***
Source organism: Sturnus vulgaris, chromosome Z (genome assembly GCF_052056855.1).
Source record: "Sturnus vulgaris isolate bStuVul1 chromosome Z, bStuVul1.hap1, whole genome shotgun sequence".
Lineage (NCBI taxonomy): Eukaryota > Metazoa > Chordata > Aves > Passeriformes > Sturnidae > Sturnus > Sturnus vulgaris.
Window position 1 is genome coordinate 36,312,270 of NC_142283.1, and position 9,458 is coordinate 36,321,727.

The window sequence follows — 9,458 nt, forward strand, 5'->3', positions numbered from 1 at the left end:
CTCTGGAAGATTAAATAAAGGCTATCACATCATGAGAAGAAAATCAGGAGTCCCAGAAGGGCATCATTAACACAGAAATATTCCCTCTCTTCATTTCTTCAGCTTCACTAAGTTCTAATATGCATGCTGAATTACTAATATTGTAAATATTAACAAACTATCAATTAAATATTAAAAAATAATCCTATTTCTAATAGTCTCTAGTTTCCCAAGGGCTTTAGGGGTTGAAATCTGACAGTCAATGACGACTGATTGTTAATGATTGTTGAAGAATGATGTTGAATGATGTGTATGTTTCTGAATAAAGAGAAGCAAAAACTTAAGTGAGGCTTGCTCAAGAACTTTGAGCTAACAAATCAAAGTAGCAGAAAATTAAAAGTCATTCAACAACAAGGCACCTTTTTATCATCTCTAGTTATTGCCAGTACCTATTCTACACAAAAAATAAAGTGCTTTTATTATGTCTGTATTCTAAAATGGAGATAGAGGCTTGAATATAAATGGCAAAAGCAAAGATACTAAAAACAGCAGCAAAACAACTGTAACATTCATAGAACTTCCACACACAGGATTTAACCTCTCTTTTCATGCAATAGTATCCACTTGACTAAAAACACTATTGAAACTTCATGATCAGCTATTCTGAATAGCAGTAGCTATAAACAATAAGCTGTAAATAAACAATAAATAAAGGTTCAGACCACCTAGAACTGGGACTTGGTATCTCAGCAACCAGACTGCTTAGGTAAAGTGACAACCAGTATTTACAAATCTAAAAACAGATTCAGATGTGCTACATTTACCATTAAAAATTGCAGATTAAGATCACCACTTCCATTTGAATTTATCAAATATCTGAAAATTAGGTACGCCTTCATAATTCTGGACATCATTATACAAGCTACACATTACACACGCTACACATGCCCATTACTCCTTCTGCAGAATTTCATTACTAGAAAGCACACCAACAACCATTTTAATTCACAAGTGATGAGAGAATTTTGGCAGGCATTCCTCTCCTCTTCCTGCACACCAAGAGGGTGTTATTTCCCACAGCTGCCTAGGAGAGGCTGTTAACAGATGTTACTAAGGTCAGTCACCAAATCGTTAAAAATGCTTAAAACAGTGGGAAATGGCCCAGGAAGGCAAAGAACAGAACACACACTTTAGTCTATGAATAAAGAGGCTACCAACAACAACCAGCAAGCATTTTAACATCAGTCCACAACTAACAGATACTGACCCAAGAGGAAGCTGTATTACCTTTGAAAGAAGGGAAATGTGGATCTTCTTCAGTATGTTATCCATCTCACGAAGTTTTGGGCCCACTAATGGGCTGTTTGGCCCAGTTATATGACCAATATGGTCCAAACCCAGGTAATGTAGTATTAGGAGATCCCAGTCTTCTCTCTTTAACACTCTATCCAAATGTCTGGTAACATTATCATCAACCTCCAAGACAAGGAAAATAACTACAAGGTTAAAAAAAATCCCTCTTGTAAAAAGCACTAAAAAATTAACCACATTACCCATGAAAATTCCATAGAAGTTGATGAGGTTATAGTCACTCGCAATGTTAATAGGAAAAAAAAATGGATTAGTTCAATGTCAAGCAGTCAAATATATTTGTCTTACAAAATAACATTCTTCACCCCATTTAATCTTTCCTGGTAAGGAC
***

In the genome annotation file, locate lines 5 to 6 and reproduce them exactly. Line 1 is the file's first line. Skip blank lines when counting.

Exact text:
The window sequence follows — 9,458 nt, forward strand, 5'->3', positions numbered from 1 at the left end:
CTCTGGAAGATTAAATAAAGGCTATCACATCATGAGAAGAAAATCAGGAGTCCCAGAAGGGCATCATTAACACAGAAATATTCCCTCTCTTCATTTCTTCAGCTTCACTAAGTTCTAATATGCATGCTGAATTACTAATATTGTAAATATTAACAAACTATCAATTAAATATTAAAAAATAATCCTATTTCTAATAGTCTCTAGTTTCCCAAGGGCTTTAGGGGTTGAAATCTGACAGTCAATGACGACTGATTGTTAATGATTGTTGAAGAATGATGTTGAATGATGTGTATGTTTCTGAATAAAGAGAAGCAAAAACTTAAGTGAGGCTTGCTCAAGAACTTTGAGCTAACAAATCAAAGTAGCAGAAAATTAAAAGTCATTCAACAACAAGGCACCTTTTTATCATCTCTAGTTATTGCCAGTACCTATTCTACACAAAAAATAAAGTGCTTTTATTATGTCTGTATTCTAAAATGGAGATAGAGGCTTGAATATAAATGGCAAAAGCAAAGATACTAAAAACAGCAGCAAAACAACTGTAACATTCATAGAACTTCCACACACAGGATTTAACCTCTCTTTTCATGCAATAGTATCCACTTGACTAAAAACACTATTGAAACTTCATGATCAGCTATTCTGAATAGCAGTAGCTATAAACAATAAGCTGTAAATAAACAATAAATAAAGGTTCAGACCACCTAGAACTGGGACTTGGTATCTCAGCAACCAGACTGCTTAGGTAAAGTGACAACCAGTATTTACAAATCTAAAAACAGATTCAGATGTGCTACATTTACCATTAAAAATTGCAGATTAAGATCACCACTTCCATTTGAATTTATCAAATATCTGAAAATTAGGTACGCCTTCATAATTCTGGACATCATTATACAAGCTACACATTACACACGCTACACATGCCCATTACTCCTTCTGCAGAATTTCATTACTAGAAAGCACACCAACAACCATTTTAATTCACAAGTGATGAGAGAATTTTGGCAGGCATTCCTCTCCTCTTCCTGCACACCAAGAGGGTGTTATTTCCCACAGCTGCCTAGGAGAGGCTGTTAACAGATGTTACTAAGGTCAGTCACCAAATCGTTAAAAATGCTTAAAACAGTGGGAAATGGCCCAGGAAGGCAAAGAACAGAACACACACTTTAGTCTATGAATAAAGAGGCTACCAACAACAACCAGCAAGCATTTTAACATCAGTCCACAACTAACAGATACTGACCCAAGAGGAAGCTGTATTACCTTTGAAAGAAGGGAAATGTGGATCTTCTTCAGTATGTTATCCATCTCACGAAGTTTTGGGCCCACTAATGGGCTGTTTGGCCCAGTTATATGACCAATATGGTCCAAACCCAGGTAATGTAGTATTAGGAGATCCCAGTCTTCTCTCTTTAACACTCTATCCAAATGTCTGGTAACATTATCATCAACCTCCAAGACAAGGAAAATAACTACAAGGTTAAAAAAAATCCCTCTTGTAAAAAGCACTAAAAAATTAACCACATTACCCATGAAAATTCCATAGAAGTTGATGAGGTTATAGTCACTCGCAATGTTAATAGGAAAAAAAAATGGATTAGTTCAATGTCAAGCAGTCAAATATATTTGTCTTACAAAATAACATTCTTCACCCCATTTAATCTTTCCTGGTAAGGAC